The Slovenia Times

Slovenian Real Estate Market Collapsing


Housing real estate prices have been declining since their peak in 2007 and 2008, with data from the Surveying and Mapping Authority suggesting the gradual decline strongly accelerated in 2012.

The trend appears to be continuing this year, as Statistics Office data show housing real estate prices dropped by over 4% in the first three months of the year compared to the same period last year.

The trend coincides with the figures for the construction industry showing a severe contraction. The latest figures from the Statistics Office show the value of construction works in May was less than a third of that in 2008.

The general construction decline has been coupled with rising unemployment, contraction of disposable income and an unyielding wave of corporate bankruptcies to create what can only be described as a buyers' market - if there were buyers.

The decline in home prices is well documented, but now rentals, a poorly tracked market, are being affected as well, according to a report by Monday's edition of the business daily Finance, which says apartment rents have dropped by 30-40% over the past five years.

Real estate agents quizzed by Finance say properties are on the market for 3-6 months before they are rented out, and transactions are closed only if the properties are fully furnished or in good condition, as supply far exceeds demand.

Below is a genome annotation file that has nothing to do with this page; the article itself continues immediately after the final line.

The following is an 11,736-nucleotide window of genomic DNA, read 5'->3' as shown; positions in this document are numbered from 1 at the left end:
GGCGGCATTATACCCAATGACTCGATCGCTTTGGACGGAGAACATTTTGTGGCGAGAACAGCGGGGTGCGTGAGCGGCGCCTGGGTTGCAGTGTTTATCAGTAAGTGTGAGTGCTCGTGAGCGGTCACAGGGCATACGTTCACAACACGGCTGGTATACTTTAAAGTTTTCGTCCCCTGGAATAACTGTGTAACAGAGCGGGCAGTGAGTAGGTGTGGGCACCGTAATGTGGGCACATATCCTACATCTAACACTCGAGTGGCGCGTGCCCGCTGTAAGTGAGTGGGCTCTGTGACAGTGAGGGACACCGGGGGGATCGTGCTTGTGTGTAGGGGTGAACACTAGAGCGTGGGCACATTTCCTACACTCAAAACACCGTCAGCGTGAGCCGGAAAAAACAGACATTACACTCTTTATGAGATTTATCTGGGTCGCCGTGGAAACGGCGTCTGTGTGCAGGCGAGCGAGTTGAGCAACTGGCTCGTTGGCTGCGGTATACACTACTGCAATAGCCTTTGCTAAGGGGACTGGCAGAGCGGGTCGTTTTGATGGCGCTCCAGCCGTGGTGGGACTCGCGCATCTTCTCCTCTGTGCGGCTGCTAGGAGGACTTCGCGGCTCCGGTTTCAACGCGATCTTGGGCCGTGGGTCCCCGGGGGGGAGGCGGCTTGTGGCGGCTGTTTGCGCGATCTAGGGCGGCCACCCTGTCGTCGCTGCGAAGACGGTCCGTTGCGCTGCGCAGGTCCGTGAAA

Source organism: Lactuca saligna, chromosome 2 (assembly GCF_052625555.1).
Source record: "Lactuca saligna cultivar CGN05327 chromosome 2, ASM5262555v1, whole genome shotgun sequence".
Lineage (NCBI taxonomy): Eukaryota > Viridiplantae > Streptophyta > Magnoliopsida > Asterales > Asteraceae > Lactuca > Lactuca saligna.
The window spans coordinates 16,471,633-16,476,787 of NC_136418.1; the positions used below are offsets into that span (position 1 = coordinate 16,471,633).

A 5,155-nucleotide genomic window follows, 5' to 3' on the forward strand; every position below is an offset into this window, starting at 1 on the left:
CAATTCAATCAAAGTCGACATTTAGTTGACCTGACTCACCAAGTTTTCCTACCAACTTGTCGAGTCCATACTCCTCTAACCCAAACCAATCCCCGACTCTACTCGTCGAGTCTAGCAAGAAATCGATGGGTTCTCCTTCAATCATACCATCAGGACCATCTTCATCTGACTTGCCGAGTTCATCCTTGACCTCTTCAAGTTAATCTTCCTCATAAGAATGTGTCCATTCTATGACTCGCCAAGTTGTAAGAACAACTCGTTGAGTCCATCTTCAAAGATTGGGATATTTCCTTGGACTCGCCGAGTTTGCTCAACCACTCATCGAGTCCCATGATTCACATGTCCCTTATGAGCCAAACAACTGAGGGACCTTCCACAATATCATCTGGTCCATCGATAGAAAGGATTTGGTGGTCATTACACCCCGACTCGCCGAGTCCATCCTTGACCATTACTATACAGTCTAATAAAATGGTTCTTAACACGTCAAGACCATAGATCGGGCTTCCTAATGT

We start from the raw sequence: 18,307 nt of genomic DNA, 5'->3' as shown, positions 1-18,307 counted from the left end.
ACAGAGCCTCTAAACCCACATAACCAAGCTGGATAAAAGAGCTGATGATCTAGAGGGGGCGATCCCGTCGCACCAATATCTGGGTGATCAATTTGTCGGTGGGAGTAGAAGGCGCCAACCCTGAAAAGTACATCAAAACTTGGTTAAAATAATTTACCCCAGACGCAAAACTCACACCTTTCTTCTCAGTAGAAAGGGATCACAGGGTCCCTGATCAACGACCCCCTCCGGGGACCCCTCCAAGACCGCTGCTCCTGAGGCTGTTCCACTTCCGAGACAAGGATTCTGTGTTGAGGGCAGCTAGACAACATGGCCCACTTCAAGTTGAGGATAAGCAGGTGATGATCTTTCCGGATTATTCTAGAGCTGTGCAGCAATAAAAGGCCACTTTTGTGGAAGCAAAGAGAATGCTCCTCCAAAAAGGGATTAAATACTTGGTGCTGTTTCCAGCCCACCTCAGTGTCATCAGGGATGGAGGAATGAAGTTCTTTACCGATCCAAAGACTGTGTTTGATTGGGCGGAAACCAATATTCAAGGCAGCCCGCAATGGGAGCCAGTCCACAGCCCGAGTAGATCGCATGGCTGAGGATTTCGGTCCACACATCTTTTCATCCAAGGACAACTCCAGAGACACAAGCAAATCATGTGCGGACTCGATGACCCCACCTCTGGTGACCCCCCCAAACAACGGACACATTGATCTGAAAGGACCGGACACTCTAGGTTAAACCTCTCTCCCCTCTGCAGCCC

The commercial real estate market has been livelier, as many companies have been taking advantage of lower rent to relocate to new premises. However, reports suggest that office vacancies have been surging.

A December 2012 analysis by realtors Slovenia Invest suggests Ljubljana had an office vacancy rate of 27% at the end of the year, a figure that was expected to rise this year.

This also explains why many commercial projects started in the boom years have been suspended, as evidenced in the gaping holes in the ground in Ljubljana and elsewhere that used to be lively construction sites.

In Ljubljana, by far the largest property market in the country, there are a dozen construction pits where office towers or office-residential buildings were to be erected, the daily Delo reports on Monday.

This includes major sites such as the former premises of the tobacco factory near the city centre, where a EUR 300m project was planned, a massive development on the site of Kolizej, an Austro-Hungarian-era army housing complex, and the new passenger terminal and commercial centre next to the main train station.

The real estate market decline has been so severe in fact that the Surveying and Mapping Authority has decided to reduce the "generalised market value" of real estate, a gauge that will be used to calculate the forthcoming real estate tax.

Dnevnik reports on Monday that the values would be revised down by nearly a fifth, with the biggest revisions carried out for the most expensive locations of Ljubljana, Bled, Bohinj and the coast (14%-17%), while the values in cities like Maribor and Celje will be reduced by a tenth.

The prices of commercial real estate such as bars and restaurants will be revised down by up to 30%.


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